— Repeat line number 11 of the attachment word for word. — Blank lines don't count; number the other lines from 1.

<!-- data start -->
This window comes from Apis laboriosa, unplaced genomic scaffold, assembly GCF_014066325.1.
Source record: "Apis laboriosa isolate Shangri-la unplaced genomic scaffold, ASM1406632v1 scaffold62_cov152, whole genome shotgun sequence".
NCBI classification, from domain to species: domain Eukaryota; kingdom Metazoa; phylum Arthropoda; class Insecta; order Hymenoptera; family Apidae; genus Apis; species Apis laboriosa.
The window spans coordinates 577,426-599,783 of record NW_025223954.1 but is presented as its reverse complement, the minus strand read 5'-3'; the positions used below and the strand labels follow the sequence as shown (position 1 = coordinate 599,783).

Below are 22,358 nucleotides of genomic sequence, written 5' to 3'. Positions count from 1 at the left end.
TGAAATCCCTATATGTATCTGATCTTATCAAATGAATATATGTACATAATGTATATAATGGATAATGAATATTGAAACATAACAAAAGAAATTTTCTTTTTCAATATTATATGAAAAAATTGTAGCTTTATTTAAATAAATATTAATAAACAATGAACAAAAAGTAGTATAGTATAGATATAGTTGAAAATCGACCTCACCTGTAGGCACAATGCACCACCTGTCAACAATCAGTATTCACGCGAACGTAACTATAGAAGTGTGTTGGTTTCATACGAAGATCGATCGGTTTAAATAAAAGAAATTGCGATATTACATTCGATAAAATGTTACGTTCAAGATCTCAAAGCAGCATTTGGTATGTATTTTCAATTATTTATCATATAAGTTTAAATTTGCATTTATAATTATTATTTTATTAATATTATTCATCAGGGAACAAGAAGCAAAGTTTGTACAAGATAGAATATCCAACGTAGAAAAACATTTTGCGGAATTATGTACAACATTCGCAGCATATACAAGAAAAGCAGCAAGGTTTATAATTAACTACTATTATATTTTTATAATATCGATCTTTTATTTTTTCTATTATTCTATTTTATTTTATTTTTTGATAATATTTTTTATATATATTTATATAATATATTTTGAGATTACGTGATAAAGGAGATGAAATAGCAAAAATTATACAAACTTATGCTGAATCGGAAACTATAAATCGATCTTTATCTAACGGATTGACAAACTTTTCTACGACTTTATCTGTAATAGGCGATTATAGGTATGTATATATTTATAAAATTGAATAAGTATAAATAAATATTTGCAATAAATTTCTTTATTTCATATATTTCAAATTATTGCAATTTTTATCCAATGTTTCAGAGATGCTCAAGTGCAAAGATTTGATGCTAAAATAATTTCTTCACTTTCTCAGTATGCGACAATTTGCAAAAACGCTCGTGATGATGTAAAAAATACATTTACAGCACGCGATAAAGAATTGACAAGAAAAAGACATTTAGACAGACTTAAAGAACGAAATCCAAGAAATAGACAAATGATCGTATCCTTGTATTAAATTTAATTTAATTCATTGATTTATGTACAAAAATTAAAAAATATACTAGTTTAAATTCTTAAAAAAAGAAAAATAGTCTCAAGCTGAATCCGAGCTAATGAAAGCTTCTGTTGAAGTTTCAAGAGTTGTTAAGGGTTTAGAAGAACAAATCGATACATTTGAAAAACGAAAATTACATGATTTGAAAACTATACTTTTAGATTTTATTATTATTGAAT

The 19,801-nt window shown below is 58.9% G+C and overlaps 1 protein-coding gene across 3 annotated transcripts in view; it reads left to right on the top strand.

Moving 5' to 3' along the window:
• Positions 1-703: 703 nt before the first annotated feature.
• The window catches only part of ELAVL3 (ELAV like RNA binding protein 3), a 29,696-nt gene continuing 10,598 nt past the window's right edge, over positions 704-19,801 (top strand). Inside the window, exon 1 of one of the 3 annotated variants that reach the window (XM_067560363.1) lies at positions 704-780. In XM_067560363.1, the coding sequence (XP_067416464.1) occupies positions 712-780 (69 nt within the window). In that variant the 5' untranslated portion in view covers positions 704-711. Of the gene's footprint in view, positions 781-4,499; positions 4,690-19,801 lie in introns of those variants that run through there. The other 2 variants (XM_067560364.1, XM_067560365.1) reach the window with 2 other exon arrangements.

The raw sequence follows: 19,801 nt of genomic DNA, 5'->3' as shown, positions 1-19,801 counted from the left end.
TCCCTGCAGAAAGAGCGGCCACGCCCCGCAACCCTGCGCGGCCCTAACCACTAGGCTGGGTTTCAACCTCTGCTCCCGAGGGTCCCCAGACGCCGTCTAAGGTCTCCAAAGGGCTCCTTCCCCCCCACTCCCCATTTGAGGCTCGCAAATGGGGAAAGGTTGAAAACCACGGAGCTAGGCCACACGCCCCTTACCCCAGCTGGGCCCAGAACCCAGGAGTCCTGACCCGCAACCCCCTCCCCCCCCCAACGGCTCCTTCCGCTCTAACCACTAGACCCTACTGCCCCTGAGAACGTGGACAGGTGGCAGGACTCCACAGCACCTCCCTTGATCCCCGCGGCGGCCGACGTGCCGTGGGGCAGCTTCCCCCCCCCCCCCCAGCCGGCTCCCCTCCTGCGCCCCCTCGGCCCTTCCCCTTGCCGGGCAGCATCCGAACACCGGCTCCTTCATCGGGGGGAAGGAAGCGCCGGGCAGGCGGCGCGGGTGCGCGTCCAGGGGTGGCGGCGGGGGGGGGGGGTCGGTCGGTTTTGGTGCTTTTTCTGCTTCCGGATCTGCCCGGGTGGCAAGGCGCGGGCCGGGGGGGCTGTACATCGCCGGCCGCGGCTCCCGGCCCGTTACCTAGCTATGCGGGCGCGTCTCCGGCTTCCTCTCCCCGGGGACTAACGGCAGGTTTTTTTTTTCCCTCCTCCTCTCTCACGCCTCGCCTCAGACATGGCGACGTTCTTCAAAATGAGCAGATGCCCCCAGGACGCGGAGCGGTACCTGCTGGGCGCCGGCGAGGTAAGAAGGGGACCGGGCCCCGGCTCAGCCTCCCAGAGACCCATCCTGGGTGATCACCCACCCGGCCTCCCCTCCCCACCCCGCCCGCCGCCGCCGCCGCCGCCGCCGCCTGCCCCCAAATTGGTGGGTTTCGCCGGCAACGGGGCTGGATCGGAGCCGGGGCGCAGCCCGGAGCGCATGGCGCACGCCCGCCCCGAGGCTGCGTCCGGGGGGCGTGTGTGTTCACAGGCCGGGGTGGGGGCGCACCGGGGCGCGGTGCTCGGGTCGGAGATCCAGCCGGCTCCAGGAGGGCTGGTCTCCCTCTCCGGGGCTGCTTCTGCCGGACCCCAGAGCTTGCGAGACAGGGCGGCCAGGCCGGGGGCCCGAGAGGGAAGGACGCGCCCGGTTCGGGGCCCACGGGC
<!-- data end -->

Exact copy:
The raw sequence follows: 19,801 nt of genomic DNA, 5'->3' as shown, positions 1-19,801 counted from the left end.